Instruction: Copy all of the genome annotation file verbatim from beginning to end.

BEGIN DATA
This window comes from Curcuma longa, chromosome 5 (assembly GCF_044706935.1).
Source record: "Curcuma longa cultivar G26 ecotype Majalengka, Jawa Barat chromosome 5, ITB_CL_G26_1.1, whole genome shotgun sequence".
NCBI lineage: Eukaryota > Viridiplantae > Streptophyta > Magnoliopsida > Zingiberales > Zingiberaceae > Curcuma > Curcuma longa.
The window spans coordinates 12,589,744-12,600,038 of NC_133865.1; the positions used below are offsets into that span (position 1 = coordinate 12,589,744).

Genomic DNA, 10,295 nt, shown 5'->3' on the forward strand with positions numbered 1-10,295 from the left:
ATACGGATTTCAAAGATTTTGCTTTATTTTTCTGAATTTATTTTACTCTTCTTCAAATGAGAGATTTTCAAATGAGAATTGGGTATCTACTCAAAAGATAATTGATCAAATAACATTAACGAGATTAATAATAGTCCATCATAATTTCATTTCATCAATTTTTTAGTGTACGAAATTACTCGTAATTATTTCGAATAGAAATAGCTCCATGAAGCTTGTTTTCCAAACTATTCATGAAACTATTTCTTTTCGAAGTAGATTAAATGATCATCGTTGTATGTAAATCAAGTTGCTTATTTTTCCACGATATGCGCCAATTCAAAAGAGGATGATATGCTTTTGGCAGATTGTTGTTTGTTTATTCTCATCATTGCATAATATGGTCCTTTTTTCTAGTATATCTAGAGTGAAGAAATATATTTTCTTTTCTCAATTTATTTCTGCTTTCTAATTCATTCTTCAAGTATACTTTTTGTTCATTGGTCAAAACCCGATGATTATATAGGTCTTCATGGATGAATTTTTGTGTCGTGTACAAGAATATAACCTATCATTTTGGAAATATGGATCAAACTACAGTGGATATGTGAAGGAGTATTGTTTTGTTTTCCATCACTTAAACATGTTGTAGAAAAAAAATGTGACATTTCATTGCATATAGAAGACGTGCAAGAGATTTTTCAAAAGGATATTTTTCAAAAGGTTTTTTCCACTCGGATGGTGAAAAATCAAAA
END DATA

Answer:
This window comes from Curcuma longa, chromosome 5 (assembly GCF_044706935.1).
Source record: "Curcuma longa cultivar G26 ecotype Majalengka, Jawa Barat chromosome 5, ITB_CL_G26_1.1, whole genome shotgun sequence".
NCBI lineage: Eukaryota > Viridiplantae > Streptophyta > Magnoliopsida > Zingiberales > Zingiberaceae > Curcuma > Curcuma longa.
The window spans coordinates 12,589,744-12,600,038 of NC_133865.1; the positions used below are offsets into that span (position 1 = coordinate 12,589,744).

Genomic DNA, 10,295 nt, shown 5'->3' on the forward strand with positions numbered 1-10,295 from the left:
ATACGGATTTCAAAGATTTTGCTTTATTTTTCTGAATTTATTTTACTCTTCTTCAAATGAGAGATTTTCAAATGAGAATTGGGTATCTACTCAAAAGATAATTGATCAAATAACATTAACGAGATTAATAATAGTCCATCATAATTTCATTTCATCAATTTTTTAGTGTACGAAATTACTCGTAATTATTTCGAATAGAAATAGCTCCATGAAGCTTGTTTTCCAAACTATTCATGAAACTATTTCTTTTCGAAGTAGATTAAATGATCATCGTTGTATGTAAATCAAGTTGCTTATTTTTCCACGATATGCGCCAATTCAAAAGAGGATGATATGCTTTTGGCAGATTGTTGTTTGTTTATTCTCATCATTGCATAATATGGTCCTTTTTTCTAGTATATCTAGAGTGAAGAAATATATTTTCTTTTCTCAATTTATTTCTGCTTTCTAATTCATTCTTCAAGTATACTTTTTGTTCATTGGTCAAAACCCGATGATTATATAGGTCTTCATGGATGAATTTTTGTGTCGTGTACAAGAATATAACCTATCATTTTGGAAATATGGATCAAACTACAGTGGATATGTGAAGGAGTATTGTTTTGTTTTCCATCACTTAAACATGTTGTAGAAAAAAAATGTGACATTTCATTGCATATAGAAGACGTGCAAGAGATTTTTCAAAAGGATATTTTTCAAAAGGTTTTTTCCACTCGGATGGTGAAAAATCAAAA